My husband is not a runner, in fact, he dislikes any sport that makes him sweat. To his credit, he has given running a try, including running the Manitoba Half Marathon. He completed it on just 10K of training, lost a toenail during the race and hasn’t run a step since. He’s proud of his achievement, even if it left his shins a little traumatized.
I am jealous of running couples because they are the cutest, healthiest couples I know, but being married to a non-runner works for me. There are no arguments over who goes running when, I don’t have the stress of finding childcare on race day and most importantly, it means that I have my family waiting for me at the finish line. It means that I don’t feel guilty when I head out the door for a few hours of running because Mr. P gets his few hours of peace and quiet while fishing and golfing.
But you know what, I wished he got running.
A cheeky blog post by Adam Goucher (Adam himself is an elite Olympic runner and married to Olympian running mama Kara Goucher) called Seven Signs of Running Addiction made me realize that as much as Mr. P is supportive of my running, he really doesn’t get it. In addition to the signs Adam mentions — planning races around vacations, having unusual friends, wanting to sleep after completing a long run — Saturday’s 20K added more weird signs to the list:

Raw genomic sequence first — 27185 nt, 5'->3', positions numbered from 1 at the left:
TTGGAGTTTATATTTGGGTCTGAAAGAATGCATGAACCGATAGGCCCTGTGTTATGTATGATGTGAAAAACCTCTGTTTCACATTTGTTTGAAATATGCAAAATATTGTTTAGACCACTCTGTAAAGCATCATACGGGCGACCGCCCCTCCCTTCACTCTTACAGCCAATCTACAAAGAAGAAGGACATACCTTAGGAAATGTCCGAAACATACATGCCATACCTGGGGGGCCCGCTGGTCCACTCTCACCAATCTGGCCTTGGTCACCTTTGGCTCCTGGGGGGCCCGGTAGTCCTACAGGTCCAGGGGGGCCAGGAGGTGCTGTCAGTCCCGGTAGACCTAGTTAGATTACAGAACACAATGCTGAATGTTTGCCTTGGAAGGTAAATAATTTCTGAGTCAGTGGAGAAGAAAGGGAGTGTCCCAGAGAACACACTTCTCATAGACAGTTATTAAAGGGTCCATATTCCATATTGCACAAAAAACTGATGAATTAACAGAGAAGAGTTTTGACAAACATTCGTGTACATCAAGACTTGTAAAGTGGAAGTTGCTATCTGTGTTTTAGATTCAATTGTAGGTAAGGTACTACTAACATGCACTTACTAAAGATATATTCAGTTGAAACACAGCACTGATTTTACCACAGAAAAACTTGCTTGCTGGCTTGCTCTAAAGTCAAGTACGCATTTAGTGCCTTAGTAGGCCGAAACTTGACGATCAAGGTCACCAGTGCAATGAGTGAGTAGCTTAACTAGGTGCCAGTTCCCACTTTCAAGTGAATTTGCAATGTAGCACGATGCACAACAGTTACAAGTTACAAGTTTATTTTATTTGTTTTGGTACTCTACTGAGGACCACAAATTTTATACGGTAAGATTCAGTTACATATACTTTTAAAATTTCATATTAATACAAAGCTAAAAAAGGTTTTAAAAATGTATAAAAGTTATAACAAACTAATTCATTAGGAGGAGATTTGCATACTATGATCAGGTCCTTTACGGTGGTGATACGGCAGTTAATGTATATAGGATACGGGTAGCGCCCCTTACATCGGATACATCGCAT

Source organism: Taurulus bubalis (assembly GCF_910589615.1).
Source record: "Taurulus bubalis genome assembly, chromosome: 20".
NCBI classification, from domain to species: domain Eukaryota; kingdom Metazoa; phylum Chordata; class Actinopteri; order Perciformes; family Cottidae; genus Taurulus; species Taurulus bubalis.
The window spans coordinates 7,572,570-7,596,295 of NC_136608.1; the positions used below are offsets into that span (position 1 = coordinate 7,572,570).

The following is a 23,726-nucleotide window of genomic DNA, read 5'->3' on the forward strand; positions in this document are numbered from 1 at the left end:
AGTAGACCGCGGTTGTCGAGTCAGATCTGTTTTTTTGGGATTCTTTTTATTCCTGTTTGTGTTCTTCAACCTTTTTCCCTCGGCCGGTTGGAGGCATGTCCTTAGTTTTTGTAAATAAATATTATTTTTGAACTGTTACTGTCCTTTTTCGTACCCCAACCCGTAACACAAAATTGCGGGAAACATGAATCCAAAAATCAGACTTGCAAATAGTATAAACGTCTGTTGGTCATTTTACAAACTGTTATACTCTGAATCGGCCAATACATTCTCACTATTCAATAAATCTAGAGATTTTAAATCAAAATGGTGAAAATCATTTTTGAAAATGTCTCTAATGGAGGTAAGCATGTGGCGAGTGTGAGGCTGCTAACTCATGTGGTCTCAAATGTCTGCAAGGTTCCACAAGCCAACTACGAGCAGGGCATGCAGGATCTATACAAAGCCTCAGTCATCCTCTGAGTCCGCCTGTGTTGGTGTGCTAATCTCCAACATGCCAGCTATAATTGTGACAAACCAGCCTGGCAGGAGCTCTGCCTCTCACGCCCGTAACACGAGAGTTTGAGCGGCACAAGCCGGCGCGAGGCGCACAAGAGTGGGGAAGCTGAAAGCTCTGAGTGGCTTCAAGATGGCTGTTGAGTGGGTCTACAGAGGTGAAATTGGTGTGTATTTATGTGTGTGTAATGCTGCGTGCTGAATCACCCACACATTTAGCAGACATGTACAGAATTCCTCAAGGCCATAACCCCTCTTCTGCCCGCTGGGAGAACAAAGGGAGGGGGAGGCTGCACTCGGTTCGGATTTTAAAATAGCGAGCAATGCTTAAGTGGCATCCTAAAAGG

- I told him I was going for a short run. When he asked me how far, I told him only 20K or so.
- Only 20 minutes into my run, I sent my husband a text asking him to leave me a banana at the end of the driveway because I was hungry. He actually called me thinking I texted him by accident. I ate the banana heading out onto the second lap of my run.
- The first thing I did when I got home was drain my blood blisters. Yes, it’s gross and general thinking is that you are to leave blisters alone, but I’m a believer in draining them ASAP.
As I head into the final weeks of training for the Cayman Islands Half Marathon, the signs of my running addition are only going to get worse. For example, I’ve taken to wearing all of my winter gear indoors while running on the treadmill at the gym to hopefully cope with the heat on race day. Maybe it is just as well that Mr. P is travelling this week.
If you’re a runner, how does your spouse cope with your quirky habits? And on the flip side, if your spouse is the runner, what do they do that drives you bananas?
Photo by Svadilfari via Flickr
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